DURBAN - With exactly four days left until the curtain lifts on the SA Film and Television Awards, the who’s who of the country’s film industry are putting the finishing touches to their ensembles for the prestigious event taking place next week at Sun City Superbowl.
This is the 12th year of the awards which recognise the work of creatives in the film and TV industry, awarding them the coveted Golden Horn.
The introduction of Mzansi Magic to the market in 2010 saw the launch of many telenovelas and dramas whose actors today are dominating the nomination list.
These include Sdumo Mtshali for best actor in the TV drama Is’thunzi. Isibaya actor Siyabonga Thwala who won a Safta for best actor in a TV soapie in 2014, is nominated in this category this year.
Thwala, from uMlazi, also scooped best actor in a TV drama for his role in Intersexion in 2014. He is no stranger to these awards, collecting his first Golden Horn in 2007 for his role as Vusi Zwane in e.tv’s soapie Scandal.
Nominations in the category for best actor include only those from Isibaya, Isithembiso and Ring Of Lies.
Meanwhile, Mtshali, from Durban, was nominated for best achievement by lead actor in a TV drama for his role as Ndumiso Khumalo in Saints and Sinners in 2016.
Speaking to The Independent on Saturday on his nomination this year, Mtshali, who is a Durban University of Technology alumni, said it felt good to be recognised by his peers.
He broke onto the acting scene after winning SABC1’s reality TV show Class Act. He has played a number of different characters from a policeman in the award-winning film iNumber Number to aggressive Mandla in Is’thunzi – a contrast to the soft spoken Ndumiso in Saints and Sinners.
He said at some point he was shooting scenes for these various characters at the same time and this tested his acting skills as he made sure that each of the characters was unique to the story.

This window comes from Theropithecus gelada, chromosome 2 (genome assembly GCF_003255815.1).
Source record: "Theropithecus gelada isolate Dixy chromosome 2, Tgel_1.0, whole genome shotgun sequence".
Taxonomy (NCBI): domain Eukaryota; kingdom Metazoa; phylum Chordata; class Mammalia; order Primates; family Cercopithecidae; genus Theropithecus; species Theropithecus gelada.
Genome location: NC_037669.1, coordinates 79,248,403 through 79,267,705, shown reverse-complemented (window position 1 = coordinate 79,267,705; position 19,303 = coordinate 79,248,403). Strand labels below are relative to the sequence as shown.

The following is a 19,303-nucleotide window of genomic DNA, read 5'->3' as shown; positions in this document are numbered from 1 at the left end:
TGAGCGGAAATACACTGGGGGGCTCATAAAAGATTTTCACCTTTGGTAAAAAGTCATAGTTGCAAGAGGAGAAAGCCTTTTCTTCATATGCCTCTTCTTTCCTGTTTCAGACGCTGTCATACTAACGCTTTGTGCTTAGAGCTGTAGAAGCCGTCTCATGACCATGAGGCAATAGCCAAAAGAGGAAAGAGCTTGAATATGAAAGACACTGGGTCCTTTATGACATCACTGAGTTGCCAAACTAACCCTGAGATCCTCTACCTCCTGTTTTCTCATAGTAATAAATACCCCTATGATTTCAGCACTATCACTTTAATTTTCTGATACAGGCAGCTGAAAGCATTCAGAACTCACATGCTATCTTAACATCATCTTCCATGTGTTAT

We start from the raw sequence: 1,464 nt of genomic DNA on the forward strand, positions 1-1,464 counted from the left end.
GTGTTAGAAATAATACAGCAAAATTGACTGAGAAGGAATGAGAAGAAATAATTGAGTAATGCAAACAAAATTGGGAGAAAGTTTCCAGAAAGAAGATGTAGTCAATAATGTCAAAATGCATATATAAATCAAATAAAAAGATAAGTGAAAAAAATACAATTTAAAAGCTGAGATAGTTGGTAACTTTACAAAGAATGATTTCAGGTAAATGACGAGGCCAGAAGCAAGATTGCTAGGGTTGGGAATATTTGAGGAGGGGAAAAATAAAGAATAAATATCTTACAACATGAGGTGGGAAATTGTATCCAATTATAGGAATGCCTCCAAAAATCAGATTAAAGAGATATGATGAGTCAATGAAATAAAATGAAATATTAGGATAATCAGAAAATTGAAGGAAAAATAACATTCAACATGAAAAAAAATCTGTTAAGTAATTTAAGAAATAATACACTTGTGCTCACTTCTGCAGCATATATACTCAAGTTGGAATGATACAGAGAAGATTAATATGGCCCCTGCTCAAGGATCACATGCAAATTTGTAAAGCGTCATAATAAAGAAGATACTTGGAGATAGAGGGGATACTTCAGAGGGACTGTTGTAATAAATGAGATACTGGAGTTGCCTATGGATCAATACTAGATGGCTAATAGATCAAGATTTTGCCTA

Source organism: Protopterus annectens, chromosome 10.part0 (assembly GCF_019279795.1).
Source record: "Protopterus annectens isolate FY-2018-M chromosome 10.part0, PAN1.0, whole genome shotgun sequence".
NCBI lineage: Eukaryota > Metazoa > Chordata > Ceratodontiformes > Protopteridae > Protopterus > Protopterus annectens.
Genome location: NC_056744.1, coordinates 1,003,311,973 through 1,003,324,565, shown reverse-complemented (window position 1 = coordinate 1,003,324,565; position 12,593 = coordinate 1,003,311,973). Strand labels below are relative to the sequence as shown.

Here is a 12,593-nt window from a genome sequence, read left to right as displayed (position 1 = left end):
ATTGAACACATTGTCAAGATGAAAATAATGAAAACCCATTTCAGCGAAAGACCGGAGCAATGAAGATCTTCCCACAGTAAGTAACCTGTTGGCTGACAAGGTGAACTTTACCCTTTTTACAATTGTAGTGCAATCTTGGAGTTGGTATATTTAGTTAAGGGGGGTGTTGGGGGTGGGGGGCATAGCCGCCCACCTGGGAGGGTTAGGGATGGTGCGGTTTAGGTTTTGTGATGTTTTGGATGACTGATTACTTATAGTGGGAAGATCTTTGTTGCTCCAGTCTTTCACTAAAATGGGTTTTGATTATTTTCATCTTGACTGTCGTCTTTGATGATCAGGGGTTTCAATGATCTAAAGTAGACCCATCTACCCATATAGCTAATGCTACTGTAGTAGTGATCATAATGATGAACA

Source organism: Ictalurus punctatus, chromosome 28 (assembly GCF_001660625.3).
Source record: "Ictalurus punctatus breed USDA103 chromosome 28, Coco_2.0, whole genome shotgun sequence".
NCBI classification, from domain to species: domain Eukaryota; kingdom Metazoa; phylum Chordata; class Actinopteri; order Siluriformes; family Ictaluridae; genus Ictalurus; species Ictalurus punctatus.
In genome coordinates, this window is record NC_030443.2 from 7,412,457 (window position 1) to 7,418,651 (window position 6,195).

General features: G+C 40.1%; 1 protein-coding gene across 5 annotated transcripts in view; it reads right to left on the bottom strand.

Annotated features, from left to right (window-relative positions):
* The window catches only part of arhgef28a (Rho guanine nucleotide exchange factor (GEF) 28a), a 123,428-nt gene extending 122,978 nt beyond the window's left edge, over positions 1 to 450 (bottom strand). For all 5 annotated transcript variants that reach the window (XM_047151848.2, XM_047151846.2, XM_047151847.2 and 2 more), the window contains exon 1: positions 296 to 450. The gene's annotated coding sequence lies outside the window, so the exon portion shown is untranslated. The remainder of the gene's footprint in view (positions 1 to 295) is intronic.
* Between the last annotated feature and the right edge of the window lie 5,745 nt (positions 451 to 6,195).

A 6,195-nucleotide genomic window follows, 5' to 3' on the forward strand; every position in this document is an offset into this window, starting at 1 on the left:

“I always find a way to be different with each character, this is what storytelling is about – I live storytelling. Besides, using the acting training I have had, it’s always important to know what you want to say to your audience with each role you play,” he added.
When asked whether his own personality didn’t drown in the characters when the cameras had been turned off, Mtshali replied that the characters always lingered.
“They’re always there but a break is good, it’s crazy but not as crazy as it seems. As an actor you have to find your own method of getting out of character, that’s how I’ve been working over the years. I used to do 10 plays at a time and only played the lead role while at school. I used my own method to get out of character.”
Mtshali began acting in primary school, saying he was lucky to have supportive parents who recognised the potential in him.
“Later while growing up, I was involved in anything that had to do with acting – I went to plays at the Durban Playhouse and my parents could see that my hyper personality and madness was with a purpose – a love for acting.”
He advised aspiring actors to continuously seek ways of evolving in their craft and not just sit and wait for their big break.
“Go to theatres, watch more shows to grow yourself – write, read more books, do anything related to the industry.”
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